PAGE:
To close or not to close drapes: that is the question

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One could say it’s generational, but it’s often more than that. Think back to your parents’ or grandparents’ time. War-generation families and those who lived through the Cold War were all about privacy. Perhaps it was their fear of perceived enemies, large and small, looking in on them — whether it was a governmental “Big Brother” or those less fortunate who might covet what they’ve built.

With each succeeding generation, however, privacy has become less and less important. Just watch a few HGTV shows and you’ll see how everything is about the light — not the privacy. Open floor plans encourage engagement and sight-lines and uncovered windows let the light in, making spaces appear larger.

Realtor.com’s Jennifer Kelly Geddes asks, “Do you pull back the curtains on your life—or shut them tight? Welcome to the great drape debate of 2024.” She cites a study from the U.S. Department of Energy, which found that homeowners who earned more than $150,000 per year were almost twice as likely to raise their blinds as those with smaller incomes. One theory is that wealthy homeowners might enjoy showing off all they own. Unlike previous generations, security systems are undoubtedly firmly in place to deter would-be burglars anyway.

But Geddes asks the question: Is leaving your windows completely naked such a good idea? “From safety concerns to wasting energy, there are some smart reasons to pull those shades shut regularly,” she says. “However, if you crave the sun’s rays, especially now when it’s dark and cold in much of the country, you might not be able to resist the bare window trend.”

She says that the curtain issue isn’t exactly an open-and-shut case. For instance, the benefits of natural light are well known, including vitamin D retention in the body, a brighter mood, greater productivity, and lower stress levels. And if you live in an urban setting, you might try to get sun indoors by any means necessary.

“In city dwellings, natural light is at a premium, and curtains are left open to take advantage of every drop,” says New York-based designer Amanda Wiss. But leaving them open at night is also placing your life on display whether anyone is looking or not.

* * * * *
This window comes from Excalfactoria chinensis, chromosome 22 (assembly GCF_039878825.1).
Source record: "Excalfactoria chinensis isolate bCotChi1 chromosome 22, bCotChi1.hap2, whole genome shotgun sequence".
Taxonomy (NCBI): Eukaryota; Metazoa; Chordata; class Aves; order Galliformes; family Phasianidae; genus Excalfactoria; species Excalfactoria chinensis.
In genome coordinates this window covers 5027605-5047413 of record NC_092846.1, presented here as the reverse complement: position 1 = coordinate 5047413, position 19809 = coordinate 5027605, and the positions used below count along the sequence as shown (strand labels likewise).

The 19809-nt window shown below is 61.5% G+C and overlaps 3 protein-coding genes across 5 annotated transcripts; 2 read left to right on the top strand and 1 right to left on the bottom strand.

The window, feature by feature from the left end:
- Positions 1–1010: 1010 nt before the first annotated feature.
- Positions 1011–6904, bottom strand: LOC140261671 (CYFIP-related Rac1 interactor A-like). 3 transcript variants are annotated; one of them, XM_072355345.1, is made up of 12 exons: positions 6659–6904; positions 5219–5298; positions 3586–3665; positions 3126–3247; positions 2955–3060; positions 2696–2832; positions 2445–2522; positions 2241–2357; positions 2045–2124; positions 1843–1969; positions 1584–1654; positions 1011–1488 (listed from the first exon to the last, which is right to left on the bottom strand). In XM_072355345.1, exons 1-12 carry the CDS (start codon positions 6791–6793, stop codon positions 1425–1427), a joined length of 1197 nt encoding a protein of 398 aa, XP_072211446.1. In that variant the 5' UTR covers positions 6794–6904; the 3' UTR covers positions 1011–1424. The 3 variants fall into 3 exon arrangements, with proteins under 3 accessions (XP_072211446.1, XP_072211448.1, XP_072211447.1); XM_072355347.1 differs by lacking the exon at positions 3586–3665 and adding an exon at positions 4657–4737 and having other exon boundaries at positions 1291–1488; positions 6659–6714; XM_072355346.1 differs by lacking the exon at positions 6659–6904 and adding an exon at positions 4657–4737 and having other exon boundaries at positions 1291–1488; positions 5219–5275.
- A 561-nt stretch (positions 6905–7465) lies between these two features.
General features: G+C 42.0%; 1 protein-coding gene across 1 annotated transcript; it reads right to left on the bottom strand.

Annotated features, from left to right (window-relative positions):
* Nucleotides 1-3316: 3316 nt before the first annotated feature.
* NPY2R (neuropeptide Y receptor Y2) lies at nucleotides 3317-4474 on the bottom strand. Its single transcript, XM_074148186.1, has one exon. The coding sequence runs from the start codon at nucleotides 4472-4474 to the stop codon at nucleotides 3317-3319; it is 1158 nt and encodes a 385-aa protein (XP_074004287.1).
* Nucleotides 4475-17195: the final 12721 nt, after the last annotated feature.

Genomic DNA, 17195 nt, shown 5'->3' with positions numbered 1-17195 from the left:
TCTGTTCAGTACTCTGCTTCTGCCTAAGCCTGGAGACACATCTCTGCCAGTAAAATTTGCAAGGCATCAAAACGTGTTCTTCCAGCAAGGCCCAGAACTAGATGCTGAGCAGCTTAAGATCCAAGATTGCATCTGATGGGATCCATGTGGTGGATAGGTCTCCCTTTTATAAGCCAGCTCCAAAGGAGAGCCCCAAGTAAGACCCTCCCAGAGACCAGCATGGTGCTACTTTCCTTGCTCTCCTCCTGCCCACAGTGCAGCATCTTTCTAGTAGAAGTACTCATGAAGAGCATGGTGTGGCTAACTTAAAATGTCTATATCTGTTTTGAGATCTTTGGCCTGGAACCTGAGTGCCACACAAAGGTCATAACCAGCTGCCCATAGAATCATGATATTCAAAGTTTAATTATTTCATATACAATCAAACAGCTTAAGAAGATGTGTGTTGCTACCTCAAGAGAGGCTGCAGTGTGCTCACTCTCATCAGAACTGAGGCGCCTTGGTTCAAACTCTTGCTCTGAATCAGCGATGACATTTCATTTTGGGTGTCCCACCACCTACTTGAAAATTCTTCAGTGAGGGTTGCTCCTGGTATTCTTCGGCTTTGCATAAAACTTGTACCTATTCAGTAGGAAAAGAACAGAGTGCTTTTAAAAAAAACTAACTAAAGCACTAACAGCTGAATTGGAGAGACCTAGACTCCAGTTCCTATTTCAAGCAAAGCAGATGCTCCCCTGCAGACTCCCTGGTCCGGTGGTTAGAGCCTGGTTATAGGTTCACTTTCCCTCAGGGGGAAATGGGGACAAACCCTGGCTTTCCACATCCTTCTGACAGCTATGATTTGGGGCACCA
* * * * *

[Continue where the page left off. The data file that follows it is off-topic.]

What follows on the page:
“When you gain sun streaming across your rooms, you also give up a good bit of privacy—everyone on your street can see into your living room, kitchen, and beyond. This is especially true at night and for apartments on lower floors,” points out Wiss.

Energy waste must be considered as well. Money flies out the window if you skip pulling the drapes. And if you have older windows, closing the shades helps to save energy as well as money. Summertime AC won’t have to work so hard if shades or drapes are closed.

Then there are issues of sleep and TV or computer screen-watching. Cool and dark promotes sleep and limited light is easier on your eyes when big screens mess with your enjoyment of your work or entertainment.

As for the crime side of all this, showing off your sparkling chandelier at night might give some nefarious characters the wrong idea, helping thieves target your home, especially if you have possessions in view and your window is accessible. But as mentioned earlier, this might not be top of mind for a certain subset of homeowners — especially those with security systems installed. With the alarm activated and the doors locked, leaving your life wide open to inspection might not be a concern.

Drapery is also decor, however. Window coverings, whether open or closed, can add pops of color or refine a look. Closed curtains add to the scheme, while pushed-back ones make them an accessory.

And then there are those who consider closed curtains claustrophobic. “Moving treatments to the side lets reflections bounce off of the windows and gives the appearance that your space is bigger than it is,” says Wiss. Others dispense with drapery altogether and clad their homes with wide-blade or plantation shutters, offering them the option of letting light in when it’s most important to them.

In many cases, the generational aspect mentioned earlier is alive and well in the children whose parents valued both privacy and security. Perhaps it’s just a matter of what matters to you.

Realtor, TBWS


All information furnished has been forwarded to you and is provided by thetbwsgroup only for informational purposes. Forecasting shall be considered as events which may be expected but not guaranteed. Neither the forwarding party and/or company nor thetbwsgroup assume any responsibility to any person who relies on information or forecasting contained in this report and disclaims all liability in respect to decisions or actions, or lack thereof based on any or all of the contents of this report.

Paramount Residential Mortgage Group
Corporate NMLS ID:  75243
Privacy Policy:  https://www.prmg.net/privacy-policy/

Brian Voytko

Mortgage Advisor

NMLS: #437292

The Mortgage Whiz

Company NMLS: 338923

Cell: 215-407-3832

Email: BVoytko@PRMG.net

Web: http://www.mtgwhiz.com

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Brian Voytko

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Mortgage Advisor

NMLS: #437292

Cell: 215-407-3832


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